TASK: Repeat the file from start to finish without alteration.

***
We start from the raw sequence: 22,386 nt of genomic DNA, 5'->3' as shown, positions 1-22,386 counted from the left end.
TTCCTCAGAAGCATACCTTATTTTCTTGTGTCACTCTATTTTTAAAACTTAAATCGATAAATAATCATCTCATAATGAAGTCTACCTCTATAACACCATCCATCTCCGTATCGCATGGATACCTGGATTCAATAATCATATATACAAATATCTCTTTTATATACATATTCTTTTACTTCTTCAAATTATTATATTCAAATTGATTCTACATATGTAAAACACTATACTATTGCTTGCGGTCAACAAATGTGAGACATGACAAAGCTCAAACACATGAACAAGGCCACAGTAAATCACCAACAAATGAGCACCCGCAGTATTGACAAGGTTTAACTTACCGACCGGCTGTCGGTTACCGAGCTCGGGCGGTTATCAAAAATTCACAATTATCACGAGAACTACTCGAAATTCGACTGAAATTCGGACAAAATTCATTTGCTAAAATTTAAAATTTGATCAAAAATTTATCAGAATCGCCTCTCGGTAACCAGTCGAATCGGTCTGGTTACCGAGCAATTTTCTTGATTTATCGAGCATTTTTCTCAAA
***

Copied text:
We start from the raw sequence: 22,386 nt of genomic DNA, 5'->3' as shown, positions 1-22,386 counted from the left end.
TTCCTCAGAAGCATACCTTATTTTCTTGTGTCACTCTATTTTTAAAACTTAAATCGATAAATAATCATCTCATAATGAAGTCTACCTCTATAACACCATCCATCTCCGTATCGCATGGATACCTGGATTCAATAATCATATATACAAATATCTCTTTTATATACATATTCTTTTACTTCTTCAAATTATTATATTCAAATTGATTCTACATATGTAAAACACTATACTATTGCTTGCGGTCAACAAATGTGAGACATGACAAAGCTCAAACACATGAACAAGGCCACAGTAAATCACCAACAAATGAGCACCCGCAGTATTGACAAGGTTTAACTTACCGACCGGCTGTCGGTTACCGAGCTCGGGCGGTTATCAAAAATTCACAATTATCACGAGAACTACTCGAAATTCGACTGAAATTCGGACAAAATTCATTTGCTAAAATTTAAAATTTGATCAAAAATTTATCAGAATCGCCTCTCGGTAACCAGTCGAATCGGTCTGGTTACCGAGCAATTTTCTTGATTTATCGAGCATTTTTCTCAAA